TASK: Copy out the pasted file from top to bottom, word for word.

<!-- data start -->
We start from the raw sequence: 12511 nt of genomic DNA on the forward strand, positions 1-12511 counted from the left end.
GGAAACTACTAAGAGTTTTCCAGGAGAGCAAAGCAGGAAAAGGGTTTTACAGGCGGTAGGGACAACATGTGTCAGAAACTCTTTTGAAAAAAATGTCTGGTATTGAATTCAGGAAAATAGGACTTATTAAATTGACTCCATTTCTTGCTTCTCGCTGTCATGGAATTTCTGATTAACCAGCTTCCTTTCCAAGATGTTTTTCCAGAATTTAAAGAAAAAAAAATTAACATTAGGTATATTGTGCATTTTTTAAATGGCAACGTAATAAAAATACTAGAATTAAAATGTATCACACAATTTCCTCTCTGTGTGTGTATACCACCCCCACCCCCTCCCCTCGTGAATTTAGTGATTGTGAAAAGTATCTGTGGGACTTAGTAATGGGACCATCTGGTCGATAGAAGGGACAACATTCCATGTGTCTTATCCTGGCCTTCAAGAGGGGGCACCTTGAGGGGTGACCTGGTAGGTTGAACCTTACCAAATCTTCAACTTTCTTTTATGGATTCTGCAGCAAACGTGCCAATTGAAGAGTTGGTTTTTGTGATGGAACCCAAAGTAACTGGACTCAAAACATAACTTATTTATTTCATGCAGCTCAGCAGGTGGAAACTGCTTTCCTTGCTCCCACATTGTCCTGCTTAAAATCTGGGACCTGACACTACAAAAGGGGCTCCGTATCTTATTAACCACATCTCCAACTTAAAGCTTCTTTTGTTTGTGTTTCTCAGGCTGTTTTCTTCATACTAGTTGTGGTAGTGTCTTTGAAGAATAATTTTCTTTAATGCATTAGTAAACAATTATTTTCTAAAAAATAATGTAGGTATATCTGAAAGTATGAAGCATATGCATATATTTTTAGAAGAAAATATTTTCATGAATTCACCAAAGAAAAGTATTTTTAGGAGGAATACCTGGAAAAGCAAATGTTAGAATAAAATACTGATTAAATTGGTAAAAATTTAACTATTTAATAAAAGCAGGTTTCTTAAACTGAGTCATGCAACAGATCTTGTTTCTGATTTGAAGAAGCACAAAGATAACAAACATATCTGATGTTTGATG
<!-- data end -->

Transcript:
We start from the raw sequence: 12511 nt of genomic DNA on the forward strand, positions 1-12511 counted from the left end.
GGAAACTACTAAGAGTTTTCCAGGAGAGCAAAGCAGGAAAAGGGTTTTACAGGCGGTAGGGACAACATGTGTCAGAAACTCTTTTGAAAAAAATGTCTGGTATTGAATTCAGGAAAATAGGACTTATTAAATTGACTCCATTTCTTGCTTCTCGCTGTCATGGAATTTCTGATTAACCAGCTTCCTTTCCAAGATGTTTTTCCAGAATTTAAAGAAAAAAAAATTAACATTAGGTATATTGTGCATTTTTTAAATGGCAACGTAATAAAAATACTAGAATTAAAATGTATCACACAATTTCCTCTCTGTGTGTGTATACCACCCCCACCCCCTCCCCTCGTGAATTTAGTGATTGTGAAAAGTATCTGTGGGACTTAGTAATGGGACCATCTGGTCGATAGAAGGGACAACATTCCATGTGTCTTATCCTGGCCTTCAAGAGGGGGCACCTTGAGGGGTGACCTGGTAGGTTGAACCTTACCAAATCTTCAACTTTCTTTTATGGATTCTGCAGCAAACGTGCCAATTGAAGAGTTGGTTTTTGTGATGGAACCCAAAGTAACTGGACTCAAAACATAACTTATTTATTTCATGCAGCTCAGCAGGTGGAAACTGCTTTCCTTGCTCCCACATTGTCCTGCTTAAAATCTGGGACCTGACACTACAAAAGGGGCTCCGTATCTTATTAACCACATCTCCAACTTAAAGCTTCTTTTGTTTGTGTTTCTCAGGCTGTTTTCTTCATACTAGTTGTGGTAGTGTCTTTGAAGAATAATTTTCTTTAATGCATTAGTAAACAATTATTTTCTAAAAAATAATGTAGGTATATCTGAAAGTATGAAGCATATGCATATATTTTTAGAAGAAAATATTTTCATGAATTCACCAAAGAAAAGTATTTTTAGGAGGAATACCTGGAAAAGCAAATGTTAGAATAAAATACTGATTAAATTGGTAAAAATTTAACTATTTAATAAAAGCAGGTTTCTTAAACTGAGTCATGCAACAGATCTTGTTTCTGATTTGAAGAAGCACAAAGATAACAAACATATCTGATGTTTGATG